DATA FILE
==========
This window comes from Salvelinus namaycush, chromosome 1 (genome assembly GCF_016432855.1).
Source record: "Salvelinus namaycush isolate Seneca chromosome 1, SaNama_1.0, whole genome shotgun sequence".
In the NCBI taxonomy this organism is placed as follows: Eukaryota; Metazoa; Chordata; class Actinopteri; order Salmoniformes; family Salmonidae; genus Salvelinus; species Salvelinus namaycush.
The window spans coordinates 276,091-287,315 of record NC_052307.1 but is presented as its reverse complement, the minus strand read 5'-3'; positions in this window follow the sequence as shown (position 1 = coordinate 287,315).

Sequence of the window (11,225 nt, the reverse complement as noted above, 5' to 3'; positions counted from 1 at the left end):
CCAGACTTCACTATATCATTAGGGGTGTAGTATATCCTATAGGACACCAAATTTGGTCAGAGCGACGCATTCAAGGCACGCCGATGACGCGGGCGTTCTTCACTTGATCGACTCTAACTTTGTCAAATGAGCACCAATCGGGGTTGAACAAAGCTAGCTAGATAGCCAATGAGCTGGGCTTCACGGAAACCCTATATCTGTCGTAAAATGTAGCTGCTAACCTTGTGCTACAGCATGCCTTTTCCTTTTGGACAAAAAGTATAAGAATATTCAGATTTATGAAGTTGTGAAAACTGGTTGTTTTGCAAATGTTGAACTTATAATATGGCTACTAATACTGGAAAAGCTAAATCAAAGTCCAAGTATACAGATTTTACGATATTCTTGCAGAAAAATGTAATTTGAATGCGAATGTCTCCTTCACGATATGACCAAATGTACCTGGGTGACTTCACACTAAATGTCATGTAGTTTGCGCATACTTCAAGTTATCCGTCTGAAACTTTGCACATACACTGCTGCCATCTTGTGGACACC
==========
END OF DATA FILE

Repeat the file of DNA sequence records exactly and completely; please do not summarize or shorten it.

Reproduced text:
This window comes from Salvelinus namaycush, chromosome 1 (genome assembly GCF_016432855.1).
Source record: "Salvelinus namaycush isolate Seneca chromosome 1, SaNama_1.0, whole genome shotgun sequence".
In the NCBI taxonomy this organism is placed as follows: Eukaryota; Metazoa; Chordata; class Actinopteri; order Salmoniformes; family Salmonidae; genus Salvelinus; species Salvelinus namaycush.
The window spans coordinates 276,091-287,315 of record NC_052307.1 but is presented as its reverse complement, the minus strand read 5'-3'; positions in this window follow the sequence as shown (position 1 = coordinate 287,315).

Sequence of the window (11,225 nt, the reverse complement as noted above, 5' to 3'; positions counted from 1 at the left end):
CCAGACTTCACTATATCATTAGGGGTGTAGTATATCCTATAGGACACCAAATTTGGTCAGAGCGACGCATTCAAGGCACGCCGATGACGCGGGCGTTCTTCACTTGATCGACTCTAACTTTGTCAAATGAGCACCAATCGGGGTTGAACAAAGCTAGCTAGATAGCCAATGAGCTGGGCTTCACGGAAACCCTATATCTGTCGTAAAATGTAGCTGCTAACCTTGTGCTACAGCATGCCTTTTCCTTTTGGACAAAAAGTATAAGAATATTCAGATTTATGAAGTTGTGAAAACTGGTTGTTTTGCAAATGTTGAACTTATAATATGGCTACTAATACTGGAAAAGCTAAATCAAAGTCCAAGTATACAGATTTTACGATATTCTTGCAGAAAAATGTAATTTGAATGCGAATGTCTCCTTCACGATATGACCAAATGTACCTGGGTGACTTCACACTAAATGTCATGTAGTTTGCGCATACTTCAAGTTATCCGTCTGAAACTTTGCACATACACTGCTGCCATCTTGTGGACACC